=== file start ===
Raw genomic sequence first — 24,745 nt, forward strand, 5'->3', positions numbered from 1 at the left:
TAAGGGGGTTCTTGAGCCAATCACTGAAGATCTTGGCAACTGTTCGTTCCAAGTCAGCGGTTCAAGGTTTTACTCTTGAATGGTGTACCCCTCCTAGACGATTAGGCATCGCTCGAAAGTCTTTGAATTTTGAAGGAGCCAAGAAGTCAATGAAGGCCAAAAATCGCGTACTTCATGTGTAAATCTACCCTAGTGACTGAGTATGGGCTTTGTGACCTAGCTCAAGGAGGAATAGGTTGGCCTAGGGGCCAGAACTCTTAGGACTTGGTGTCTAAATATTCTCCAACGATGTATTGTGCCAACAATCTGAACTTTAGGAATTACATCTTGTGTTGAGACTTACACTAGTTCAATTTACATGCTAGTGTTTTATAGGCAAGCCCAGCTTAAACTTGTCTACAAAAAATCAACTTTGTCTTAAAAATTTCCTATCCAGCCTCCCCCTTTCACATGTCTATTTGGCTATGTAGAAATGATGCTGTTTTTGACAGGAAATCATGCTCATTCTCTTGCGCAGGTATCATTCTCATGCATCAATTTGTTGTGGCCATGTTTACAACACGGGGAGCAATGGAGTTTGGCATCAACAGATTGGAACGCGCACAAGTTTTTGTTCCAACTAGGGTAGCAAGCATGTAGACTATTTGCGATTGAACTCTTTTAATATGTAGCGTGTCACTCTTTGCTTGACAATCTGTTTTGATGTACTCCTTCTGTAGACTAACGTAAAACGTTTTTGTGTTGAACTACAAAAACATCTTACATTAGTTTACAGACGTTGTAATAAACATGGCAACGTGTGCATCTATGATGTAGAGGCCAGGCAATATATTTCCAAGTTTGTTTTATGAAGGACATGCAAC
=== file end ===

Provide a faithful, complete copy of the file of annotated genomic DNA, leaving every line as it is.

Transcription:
Raw genomic sequence first — 24,745 nt, forward strand, 5'->3', positions numbered from 1 at the left:
TAAGGGGGTTCTTGAGCCAATCACTGAAGATCTTGGCAACTGTTCGTTCCAAGTCAGCGGTTCAAGGTTTTACTCTTGAATGGTGTACCCCTCCTAGACGATTAGGCATCGCTCGAAAGTCTTTGAATTTTGAAGGAGCCAAGAAGTCAATGAAGGCCAAAAATCGCGTACTTCATGTGTAAATCTACCCTAGTGACTGAGTATGGGCTTTGTGACCTAGCTCAAGGAGGAATAGGTTGGCCTAGGGGCCAGAACTCTTAGGACTTGGTGTCTAAATATTCTCCAACGATGTATTGTGCCAACAATCTGAACTTTAGGAATTACATCTTGTGTTGAGACTTACACTAGTTCAATTTACATGCTAGTGTTTTATAGGCAAGCCCAGCTTAAACTTGTCTACAAAAAATCAACTTTGTCTTAAAAATTTCCTATCCAGCCTCCCCCTTTCACATGTCTATTTGGCTATGTAGAAATGATGCTGTTTTTGACAGGAAATCATGCTCATTCTCTTGCGCAGGTATCATTCTCATGCATCAATTTGTTGTGGCCATGTTTACAACACGGGGAGCAATGGAGTTTGGCATCAACAGATTGGAACGCGCACAAGTTTTTGTTCCAACTAGGGTAGCAAGCATGTAGACTATTTGCGATTGAACTCTTTTAATATGTAGCGTGTCACTCTTTGCTTGACAATCTGTTTTGATGTACTCCTTCTGTAGACTAACGTAAAACGTTTTTGTGTTGAACTACAAAAACATCTTACATTAGTTTACAGACGTTGTAATAAACATGGCAACGTGTGCATCTATGATGTAGAGGCCAGGCAATATATTTCCAAGTTTGTTTTATGAAGGACATGCAAC